A Physicians' Guide to
Thyroid Cancer from A-Z

Thyroid Cancer Risk Factors, Symptoms and Signs

Most risk factors for thyroid cancer cannot be controlled by the patient—such as gender, age, and family history. Sometimes information about one or both biological parents is unavailable. Irradiation is an important risk, especially in people exposed during youth. Decades ago, x-ray irradiation of disorders of the head and neck was considered a "safe" medical practice. It was administered to treat facial acne and ringworm (on the scalp).1 Even today people are exposed knowingly or unknowingly to carcinogens in their homes, the workplace, and other environs.


  • Thyroid cancers affect women 3 times more often than men.2


  • Women are usually diagnosed between the ages of 40 and 50.2,3
  • Men are typically diagnosed between the ages of 60 and 70.2


  • A higher incidence of papillary thyroid carcinoma is found in regions around the world with high dietary iodine intake (eg, Iceland).1
  • The incidence for follicular adenocarcinoma is higher in iodine-deficient countries.1


  • Exposure to 131I from nuclear fallout (eg, Chernobyl) especially when exposure happens prior to 12 years of age.3,4


  • Family history of thyroid cancer; especially medullary thyroid cancer.
  • Personal or family history of familial medullary thyroid carcinoma, multiple endocrine neoplasia type 2 (MEN II—subtypes MEN IIA and MEN IIB). All 3 are caused by mutations in the RET proto-oncogene, which encodes molecules that mediate cell adhesion and normal cell development.5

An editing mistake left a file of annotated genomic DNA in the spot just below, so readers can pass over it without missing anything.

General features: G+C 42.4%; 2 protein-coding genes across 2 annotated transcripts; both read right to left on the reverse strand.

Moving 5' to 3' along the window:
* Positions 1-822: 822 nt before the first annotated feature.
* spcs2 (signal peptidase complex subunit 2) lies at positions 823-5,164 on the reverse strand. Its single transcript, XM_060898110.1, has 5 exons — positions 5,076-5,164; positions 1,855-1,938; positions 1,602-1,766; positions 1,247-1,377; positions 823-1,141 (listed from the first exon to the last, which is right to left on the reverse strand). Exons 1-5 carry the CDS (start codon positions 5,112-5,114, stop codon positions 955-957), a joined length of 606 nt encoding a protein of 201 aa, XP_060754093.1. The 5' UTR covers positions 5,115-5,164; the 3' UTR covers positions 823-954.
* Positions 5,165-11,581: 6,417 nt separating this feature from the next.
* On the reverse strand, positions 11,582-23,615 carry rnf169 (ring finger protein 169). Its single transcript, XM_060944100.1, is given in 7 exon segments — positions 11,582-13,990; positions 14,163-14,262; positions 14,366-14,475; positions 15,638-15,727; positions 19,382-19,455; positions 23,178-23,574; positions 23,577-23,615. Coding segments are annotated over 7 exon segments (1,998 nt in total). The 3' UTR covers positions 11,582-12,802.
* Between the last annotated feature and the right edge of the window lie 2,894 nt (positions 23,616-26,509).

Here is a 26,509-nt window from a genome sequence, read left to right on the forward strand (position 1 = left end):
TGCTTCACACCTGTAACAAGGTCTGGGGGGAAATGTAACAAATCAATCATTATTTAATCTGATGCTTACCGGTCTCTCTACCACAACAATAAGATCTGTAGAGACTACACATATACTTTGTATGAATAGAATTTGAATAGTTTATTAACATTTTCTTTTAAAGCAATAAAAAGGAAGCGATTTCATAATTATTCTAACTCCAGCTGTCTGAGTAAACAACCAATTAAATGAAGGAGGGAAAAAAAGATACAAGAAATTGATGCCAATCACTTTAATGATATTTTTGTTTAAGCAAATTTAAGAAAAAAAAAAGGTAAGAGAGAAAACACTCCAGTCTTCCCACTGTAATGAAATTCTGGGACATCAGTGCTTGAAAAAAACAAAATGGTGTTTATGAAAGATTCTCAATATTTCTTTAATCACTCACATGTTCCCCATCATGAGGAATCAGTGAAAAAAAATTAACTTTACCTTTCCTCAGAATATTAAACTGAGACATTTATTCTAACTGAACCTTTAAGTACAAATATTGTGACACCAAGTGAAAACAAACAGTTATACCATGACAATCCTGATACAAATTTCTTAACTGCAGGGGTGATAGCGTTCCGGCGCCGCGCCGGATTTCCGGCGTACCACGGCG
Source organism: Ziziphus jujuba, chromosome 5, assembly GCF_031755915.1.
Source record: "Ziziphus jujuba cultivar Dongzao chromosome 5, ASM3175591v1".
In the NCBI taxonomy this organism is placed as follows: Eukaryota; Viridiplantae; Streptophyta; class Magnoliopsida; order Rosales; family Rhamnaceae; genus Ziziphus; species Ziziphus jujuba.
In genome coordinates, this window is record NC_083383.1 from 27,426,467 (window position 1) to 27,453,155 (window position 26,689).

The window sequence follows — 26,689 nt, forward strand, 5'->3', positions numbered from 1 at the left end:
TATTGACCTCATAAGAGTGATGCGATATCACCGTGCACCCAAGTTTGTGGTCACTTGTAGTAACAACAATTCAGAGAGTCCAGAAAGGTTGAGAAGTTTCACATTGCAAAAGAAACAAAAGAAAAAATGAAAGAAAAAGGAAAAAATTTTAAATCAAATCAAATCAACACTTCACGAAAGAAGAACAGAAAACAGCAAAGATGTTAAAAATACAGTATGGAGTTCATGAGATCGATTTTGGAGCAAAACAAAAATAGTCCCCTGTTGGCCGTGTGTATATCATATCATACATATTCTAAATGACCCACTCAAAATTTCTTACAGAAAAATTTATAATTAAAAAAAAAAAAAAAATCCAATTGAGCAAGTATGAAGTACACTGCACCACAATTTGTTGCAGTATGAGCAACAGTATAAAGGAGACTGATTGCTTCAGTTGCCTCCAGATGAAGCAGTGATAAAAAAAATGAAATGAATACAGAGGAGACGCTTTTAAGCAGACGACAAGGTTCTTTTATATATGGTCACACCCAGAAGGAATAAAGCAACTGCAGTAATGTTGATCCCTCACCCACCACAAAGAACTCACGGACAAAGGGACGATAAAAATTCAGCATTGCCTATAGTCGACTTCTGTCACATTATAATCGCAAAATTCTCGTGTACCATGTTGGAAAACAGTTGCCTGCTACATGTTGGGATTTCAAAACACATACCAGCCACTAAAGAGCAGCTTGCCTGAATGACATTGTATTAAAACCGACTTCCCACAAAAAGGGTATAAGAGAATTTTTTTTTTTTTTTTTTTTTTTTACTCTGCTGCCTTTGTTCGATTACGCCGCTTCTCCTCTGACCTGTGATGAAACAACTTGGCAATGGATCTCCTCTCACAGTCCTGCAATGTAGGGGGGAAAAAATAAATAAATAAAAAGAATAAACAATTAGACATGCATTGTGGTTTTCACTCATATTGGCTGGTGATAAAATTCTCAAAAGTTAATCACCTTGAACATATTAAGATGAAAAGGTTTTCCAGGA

• Cowden's syndrome (CS) is caused by mutations in the phosphatase and tensin homolog (PTEN)—an enzyme that acts as a tumor suppressor by regulating cell growth and division. CS increases the risk for papillary and/or follicular thyroid cancers.6
  • Familial adenomatous polyposis (FAP) is linked to the APC gene (adenomatous polyposis coli), a gene mutation that increases a person's risk of developing polyps, benign tumors, and cancer.6 FAP is associated with different types of cancer (eg, colorectal, pediatric liver, brain, papillary thyroid). Two retrospective studies (chart reviews) revealed a higher prevalence of thyroid cancer than some previous reports. In one study, 51 patients were clinically and/or genetically diagnosed with FAP.  Six of those patients (female, 12%) were diagnosed with papillary thyroid cancer.7 The second study identified 66 patients with FAP; 4 (6.1%) of them (all female) had a history of thyroid cancer and 3 of the 4 were papillary thyroid cancer.8

Thyroid Cancer Symptoms and Signs

Thyroid carcinoma patients are generally asymptomatic. Symptoms may present in cases of advanced thyroid cancer.

  • Symptoms related to the primary tumor:
    • Visible and/or palpable thyroid nodule(s)
    • Unilateral, bilateral and/or midline neck mass(es) (Fig. 1)
    • New onset of dysphonia (hoarseness, voice impairment)
    • Dyspnea (difficulty breathing)
    • Stridor (noisy breathing such as wheezing)
    • Dysphagia (difficulty swallowing, unable to swallow)
    • Neck pain and/or pressure
    • Cough unrelated to a respiratory problem (eg, cold, asthma)
  • Symptoms related to metastases:
    • Cough with bloody expectoration
    • Bone pain
    • Neurological symptoms (eg, headache, weakness, tingling, seizure)
  • Signs of thyroid cancer include:
    • One or more hard, fixed mass(es) in a thyroid lobe
    • Rapid growth of existing neck mass(es)
    • Cervical lymphadenopathy
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Thyroid Cancer Screening
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